A new malaria vaccine developed by Britain's Oxford University is making headlines for its efficiency in treating the parasitic infection.

Ghana is the first country to approve and authorize the use of the vaccine in children aged 5 to 36 months - the age group with the highest risk of death from malaria.

In response to Ghana's move, the World Health Organization (WHO) is reportedly considering approving the vaccine, according to the BBC.

The final trial data on the new malaria vaccine's safety and effectiveness are still not public. However, Ghana's drug regulators have already assessed it and given their approval for its use.

The R21/Matrix-M vaccine has already shown its capabilities in the preliminary studies in Burkina Faso, where it yielded an efficacy rate of up to 80% when administered in three initial doses and one booster a year later, per the BBC.

"This marks a culmination of 30 years of malaria vaccine research at Oxford with the design and provision of a high efficacy vaccine that can be supplied at adequate scale to the countries who need it most," Oxford University's Jenner Institute Professor Adrian Hill said of Ghana's approval, according to The Times.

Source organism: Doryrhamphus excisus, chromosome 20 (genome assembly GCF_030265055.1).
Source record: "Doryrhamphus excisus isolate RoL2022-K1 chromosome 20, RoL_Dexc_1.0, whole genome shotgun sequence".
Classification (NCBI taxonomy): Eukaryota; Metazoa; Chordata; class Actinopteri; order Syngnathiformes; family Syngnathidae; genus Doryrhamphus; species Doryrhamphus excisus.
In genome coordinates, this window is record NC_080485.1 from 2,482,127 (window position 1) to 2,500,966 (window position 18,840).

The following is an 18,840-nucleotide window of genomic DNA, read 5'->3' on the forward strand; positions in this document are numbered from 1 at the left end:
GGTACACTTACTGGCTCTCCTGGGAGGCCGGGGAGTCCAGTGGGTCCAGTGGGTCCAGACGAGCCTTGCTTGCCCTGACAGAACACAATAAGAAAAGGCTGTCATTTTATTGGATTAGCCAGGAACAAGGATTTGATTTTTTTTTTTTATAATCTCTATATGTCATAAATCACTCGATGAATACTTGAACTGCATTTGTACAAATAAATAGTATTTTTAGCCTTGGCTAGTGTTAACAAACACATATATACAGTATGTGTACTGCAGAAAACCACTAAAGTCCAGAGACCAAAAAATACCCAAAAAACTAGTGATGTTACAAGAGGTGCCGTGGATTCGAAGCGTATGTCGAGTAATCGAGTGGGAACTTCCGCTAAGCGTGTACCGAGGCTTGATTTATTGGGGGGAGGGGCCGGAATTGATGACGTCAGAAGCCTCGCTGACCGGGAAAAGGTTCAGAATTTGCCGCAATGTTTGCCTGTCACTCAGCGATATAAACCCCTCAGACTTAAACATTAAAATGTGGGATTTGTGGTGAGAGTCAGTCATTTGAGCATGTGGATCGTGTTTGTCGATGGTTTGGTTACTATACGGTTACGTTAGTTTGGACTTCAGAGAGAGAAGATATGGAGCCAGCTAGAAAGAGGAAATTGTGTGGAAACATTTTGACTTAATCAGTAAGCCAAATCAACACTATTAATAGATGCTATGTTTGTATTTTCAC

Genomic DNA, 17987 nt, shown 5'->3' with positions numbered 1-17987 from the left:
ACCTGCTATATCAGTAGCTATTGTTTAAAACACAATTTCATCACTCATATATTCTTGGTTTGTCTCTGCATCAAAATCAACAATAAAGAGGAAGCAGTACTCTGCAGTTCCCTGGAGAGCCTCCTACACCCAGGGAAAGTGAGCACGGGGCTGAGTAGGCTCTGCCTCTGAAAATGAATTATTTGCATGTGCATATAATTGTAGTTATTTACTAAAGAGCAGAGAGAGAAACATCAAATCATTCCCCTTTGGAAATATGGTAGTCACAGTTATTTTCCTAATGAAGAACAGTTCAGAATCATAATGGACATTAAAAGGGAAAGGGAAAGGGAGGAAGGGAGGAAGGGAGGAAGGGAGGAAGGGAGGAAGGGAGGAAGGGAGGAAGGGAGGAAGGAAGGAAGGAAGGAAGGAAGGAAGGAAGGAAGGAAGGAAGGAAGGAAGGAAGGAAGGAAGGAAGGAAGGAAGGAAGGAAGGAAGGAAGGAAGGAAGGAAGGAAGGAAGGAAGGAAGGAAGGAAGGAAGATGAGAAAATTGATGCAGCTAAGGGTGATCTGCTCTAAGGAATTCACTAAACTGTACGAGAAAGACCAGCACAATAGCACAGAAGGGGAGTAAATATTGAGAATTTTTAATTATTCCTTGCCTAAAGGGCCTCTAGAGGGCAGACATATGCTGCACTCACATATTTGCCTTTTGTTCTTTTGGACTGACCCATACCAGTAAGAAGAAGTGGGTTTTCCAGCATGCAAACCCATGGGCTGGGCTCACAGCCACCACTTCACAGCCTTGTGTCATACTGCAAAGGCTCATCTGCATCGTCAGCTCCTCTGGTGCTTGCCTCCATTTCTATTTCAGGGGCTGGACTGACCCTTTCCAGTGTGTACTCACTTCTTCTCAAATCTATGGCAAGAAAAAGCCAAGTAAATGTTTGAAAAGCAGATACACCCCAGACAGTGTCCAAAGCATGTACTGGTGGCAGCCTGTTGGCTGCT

Hill noted that after showing promise during its initial trial in Burkina Faso, the vaccine is on its way to getting the approval of the WHO, which has been looking for a malaria vaccine with at least 75% efficacy.

"It is hoped that this crucial step will enable the vaccine to help Ghanian and African children to effectively combat malaria," Oxford University said in a statement obtained by New Straits Times.

The mosquito-borne parasitic disease reportedly killed 627,000 people, mostly African children, in 2020 alone. The international research team hopes their vaccine could help lower or eliminate the deaths due to the disease.

"We expect R21 to make a major impact on malaria mortality in children in the coming years, and in the longer term [it] will contribute to [the] overall final goal of malaria eradication and elimination," Hill told the BBC.

Other African countries are already studying the clinical data on R21's safety and effectiveness.

African children
The most deaths from malaria occur in children living in Africa. Photo courtesy of Shuttestock